Keeping Your Cool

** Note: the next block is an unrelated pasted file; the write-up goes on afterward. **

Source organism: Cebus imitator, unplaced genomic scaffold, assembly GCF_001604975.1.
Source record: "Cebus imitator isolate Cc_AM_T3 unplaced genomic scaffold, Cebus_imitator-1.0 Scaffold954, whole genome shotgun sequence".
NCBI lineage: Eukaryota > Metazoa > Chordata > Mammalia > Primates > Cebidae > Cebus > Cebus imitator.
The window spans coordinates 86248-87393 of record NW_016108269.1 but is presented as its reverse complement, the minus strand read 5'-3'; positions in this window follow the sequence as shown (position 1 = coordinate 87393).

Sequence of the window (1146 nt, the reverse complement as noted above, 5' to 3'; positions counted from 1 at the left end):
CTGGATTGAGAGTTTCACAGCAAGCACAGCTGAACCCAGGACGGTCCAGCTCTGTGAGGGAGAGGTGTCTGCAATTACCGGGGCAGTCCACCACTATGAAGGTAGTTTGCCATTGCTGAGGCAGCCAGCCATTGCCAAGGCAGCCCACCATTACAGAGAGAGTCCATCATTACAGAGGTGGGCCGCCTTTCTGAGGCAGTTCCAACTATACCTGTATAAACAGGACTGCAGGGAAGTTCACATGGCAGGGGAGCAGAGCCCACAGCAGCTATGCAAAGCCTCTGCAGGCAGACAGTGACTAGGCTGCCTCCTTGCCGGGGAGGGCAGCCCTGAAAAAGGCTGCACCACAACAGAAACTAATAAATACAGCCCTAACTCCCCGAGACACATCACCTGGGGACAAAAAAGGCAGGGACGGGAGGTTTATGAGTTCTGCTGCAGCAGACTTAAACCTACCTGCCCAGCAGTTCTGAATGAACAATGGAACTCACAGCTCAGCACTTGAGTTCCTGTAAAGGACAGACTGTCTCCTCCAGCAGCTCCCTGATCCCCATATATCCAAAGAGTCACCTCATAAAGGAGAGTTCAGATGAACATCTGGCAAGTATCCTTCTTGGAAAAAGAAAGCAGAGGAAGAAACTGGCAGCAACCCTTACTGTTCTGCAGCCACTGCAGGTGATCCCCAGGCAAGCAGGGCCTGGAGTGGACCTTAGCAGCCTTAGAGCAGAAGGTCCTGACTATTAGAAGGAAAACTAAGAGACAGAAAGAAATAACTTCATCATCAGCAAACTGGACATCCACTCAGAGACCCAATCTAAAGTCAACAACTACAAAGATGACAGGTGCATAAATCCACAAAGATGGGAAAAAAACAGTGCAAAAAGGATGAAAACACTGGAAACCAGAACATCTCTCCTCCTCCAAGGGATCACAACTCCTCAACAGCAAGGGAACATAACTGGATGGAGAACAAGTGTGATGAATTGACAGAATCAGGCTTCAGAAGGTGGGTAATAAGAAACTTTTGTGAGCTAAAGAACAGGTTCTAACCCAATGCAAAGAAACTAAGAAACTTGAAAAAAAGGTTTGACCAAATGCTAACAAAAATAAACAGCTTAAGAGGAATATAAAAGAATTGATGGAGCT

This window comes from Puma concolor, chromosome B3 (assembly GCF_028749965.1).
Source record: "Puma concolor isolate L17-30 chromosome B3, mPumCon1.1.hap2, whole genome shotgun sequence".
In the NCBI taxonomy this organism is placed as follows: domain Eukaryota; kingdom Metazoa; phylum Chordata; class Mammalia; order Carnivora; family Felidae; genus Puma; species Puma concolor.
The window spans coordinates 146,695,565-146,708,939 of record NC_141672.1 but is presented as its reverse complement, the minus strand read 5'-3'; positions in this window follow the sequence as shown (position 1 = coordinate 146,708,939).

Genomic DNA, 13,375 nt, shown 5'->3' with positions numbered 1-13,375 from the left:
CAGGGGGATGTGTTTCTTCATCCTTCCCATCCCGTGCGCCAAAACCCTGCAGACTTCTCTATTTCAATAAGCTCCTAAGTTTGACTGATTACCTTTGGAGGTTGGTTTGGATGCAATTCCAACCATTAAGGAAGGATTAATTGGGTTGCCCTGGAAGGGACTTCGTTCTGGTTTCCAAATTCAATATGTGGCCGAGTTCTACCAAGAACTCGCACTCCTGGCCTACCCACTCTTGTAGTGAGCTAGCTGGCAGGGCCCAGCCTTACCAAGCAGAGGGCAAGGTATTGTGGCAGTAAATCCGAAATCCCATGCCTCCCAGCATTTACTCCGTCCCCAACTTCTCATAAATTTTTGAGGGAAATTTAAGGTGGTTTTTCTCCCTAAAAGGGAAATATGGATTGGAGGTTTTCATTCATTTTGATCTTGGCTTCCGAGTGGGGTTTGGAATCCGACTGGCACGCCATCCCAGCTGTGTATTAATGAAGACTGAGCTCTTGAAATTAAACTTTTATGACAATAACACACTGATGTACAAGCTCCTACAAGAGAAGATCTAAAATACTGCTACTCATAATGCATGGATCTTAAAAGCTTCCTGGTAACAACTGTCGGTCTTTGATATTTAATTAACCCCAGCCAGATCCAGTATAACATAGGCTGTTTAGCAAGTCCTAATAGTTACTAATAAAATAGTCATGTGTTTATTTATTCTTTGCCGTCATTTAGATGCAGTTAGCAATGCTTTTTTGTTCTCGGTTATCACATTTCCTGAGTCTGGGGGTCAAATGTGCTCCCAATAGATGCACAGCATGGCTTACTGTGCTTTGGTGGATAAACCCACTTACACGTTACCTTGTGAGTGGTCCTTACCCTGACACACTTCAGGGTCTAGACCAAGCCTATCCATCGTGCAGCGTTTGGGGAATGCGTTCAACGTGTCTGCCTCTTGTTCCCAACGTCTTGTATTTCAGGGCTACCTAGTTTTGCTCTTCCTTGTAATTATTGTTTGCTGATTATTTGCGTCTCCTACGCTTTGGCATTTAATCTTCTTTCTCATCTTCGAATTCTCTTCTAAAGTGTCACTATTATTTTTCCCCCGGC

One of the hardest skills to master, at least for myself, was keeping my cool when things get hairy with my dogs. Not freaking out when they embarrassed me because they were misbehaving, badly, again. One of the funniest scenes from the movie Best In Show, always comes to mind for me when I think back on how I would overreact whenever it was time to pack the dogs up for a road trip. In the movie, there’s a couple who’s prize Weimaraner starts having a meltdown backstage and they can’t get it to calm down. Making matters worse, the female owner freaks out about her dog not having its busy-bee, “where’s the f*@*ing busy-bee” because the stuffed animal will make everything okay, mmm-hmmm. Well you guessed it, the Weimy ends up biting the judge, thereby disqualifying him from the competition all together. I could see a little of myself in that owner when I look back a couple of years ago. I was freaked out, overwhelmed, and even panicked when the dogs were manic inside of my car, believing that raising my voice to the highest octave was going to somehow soothe them into submission. It took a whole lot of practice, study, and personal development to get to that place where my emotion stays neutral while training. It is essential if you are to be effective. Correcting when relaxed and confident is the best way to deliver the information you’re trying to convey to your dog. If you have personal baggage, or are emotionally off even by the slightest, your dogs will sense it, and it will only escalate their state of mind, making matters much, much worse. So take a deep breath, find your center, clear your mind, and start from the very beginning. Raising your voice only escalates an already pressure-filled situation. Take your time! You will find your message will be much clearer for your dog. This picture speaks a thousand words. Oh, if I only had a before picture for you guys to see the turnaround. I am so proud of these guys. Thanksgiving is going to be a wonderfully Calm, peaceful trip, and one that I will forever be thankful to Jeff Gellman and Sean O’Shea for showing me the light.